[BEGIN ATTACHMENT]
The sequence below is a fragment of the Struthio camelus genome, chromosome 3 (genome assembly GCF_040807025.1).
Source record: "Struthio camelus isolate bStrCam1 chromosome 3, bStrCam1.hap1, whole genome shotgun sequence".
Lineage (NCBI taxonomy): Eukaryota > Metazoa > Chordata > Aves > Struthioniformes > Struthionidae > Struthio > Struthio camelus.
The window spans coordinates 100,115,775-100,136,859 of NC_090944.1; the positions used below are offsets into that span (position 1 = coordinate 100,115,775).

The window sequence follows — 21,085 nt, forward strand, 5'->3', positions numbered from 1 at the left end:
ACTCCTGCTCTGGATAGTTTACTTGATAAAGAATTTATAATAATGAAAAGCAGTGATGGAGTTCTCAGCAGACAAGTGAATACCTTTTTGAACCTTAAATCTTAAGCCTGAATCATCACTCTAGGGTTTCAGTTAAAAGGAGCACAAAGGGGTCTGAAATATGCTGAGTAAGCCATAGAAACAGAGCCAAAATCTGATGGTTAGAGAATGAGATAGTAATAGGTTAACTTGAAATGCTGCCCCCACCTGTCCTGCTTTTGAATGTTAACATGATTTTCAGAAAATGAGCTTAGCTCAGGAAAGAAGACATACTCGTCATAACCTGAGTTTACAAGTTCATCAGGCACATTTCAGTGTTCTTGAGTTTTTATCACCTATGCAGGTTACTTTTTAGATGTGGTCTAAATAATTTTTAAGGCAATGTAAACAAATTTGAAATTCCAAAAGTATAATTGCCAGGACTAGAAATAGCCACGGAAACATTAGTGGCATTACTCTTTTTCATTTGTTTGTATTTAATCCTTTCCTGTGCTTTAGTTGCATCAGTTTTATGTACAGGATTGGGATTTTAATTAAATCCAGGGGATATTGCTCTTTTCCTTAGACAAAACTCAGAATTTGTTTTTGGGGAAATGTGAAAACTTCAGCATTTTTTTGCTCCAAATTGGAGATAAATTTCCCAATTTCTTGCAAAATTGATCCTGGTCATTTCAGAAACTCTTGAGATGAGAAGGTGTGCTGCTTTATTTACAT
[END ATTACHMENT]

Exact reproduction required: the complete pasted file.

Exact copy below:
The sequence below is a fragment of the Struthio camelus genome, chromosome 3 (genome assembly GCF_040807025.1).
Source record: "Struthio camelus isolate bStrCam1 chromosome 3, bStrCam1.hap1, whole genome shotgun sequence".
Lineage (NCBI taxonomy): Eukaryota > Metazoa > Chordata > Aves > Struthioniformes > Struthionidae > Struthio > Struthio camelus.
The window spans coordinates 100,115,775-100,136,859 of NC_090944.1; the positions used below are offsets into that span (position 1 = coordinate 100,115,775).

The window sequence follows — 21,085 nt, forward strand, 5'->3', positions numbered from 1 at the left end:
ACTCCTGCTCTGGATAGTTTACTTGATAAAGAATTTATAATAATGAAAAGCAGTGATGGAGTTCTCAGCAGACAAGTGAATACCTTTTTGAACCTTAAATCTTAAGCCTGAATCATCACTCTAGGGTTTCAGTTAAAAGGAGCACAAAGGGGTCTGAAATATGCTGAGTAAGCCATAGAAACAGAGCCAAAATCTGATGGTTAGAGAATGAGATAGTAATAGGTTAACTTGAAATGCTGCCCCCACCTGTCCTGCTTTTGAATGTTAACATGATTTTCAGAAAATGAGCTTAGCTCAGGAAAGAAGACATACTCGTCATAACCTGAGTTTACAAGTTCATCAGGCACATTTCAGTGTTCTTGAGTTTTTATCACCTATGCAGGTTACTTTTTAGATGTGGTCTAAATAATTTTTAAGGCAATGTAAACAAATTTGAAATTCCAAAAGTATAATTGCCAGGACTAGAAATAGCCACGGAAACATTAGTGGCATTACTCTTTTTCATTTGTTTGTATTTAATCCTTTCCTGTGCTTTAGTTGCATCAGTTTTATGTACAGGATTGGGATTTTAATTAAATCCAGGGGATATTGCTCTTTTCCTTAGACAAAACTCAGAATTTGTTTTTGGGGAAATGTGAAAACTTCAGCATTTTTTTGCTCCAAATTGGAGATAAATTTCCCAATTTCTTGCAAAATTGATCCTGGTCATTTCAGAAACTCTTGAGATGAGAAGGTGTGCTGCTTTATTTACAT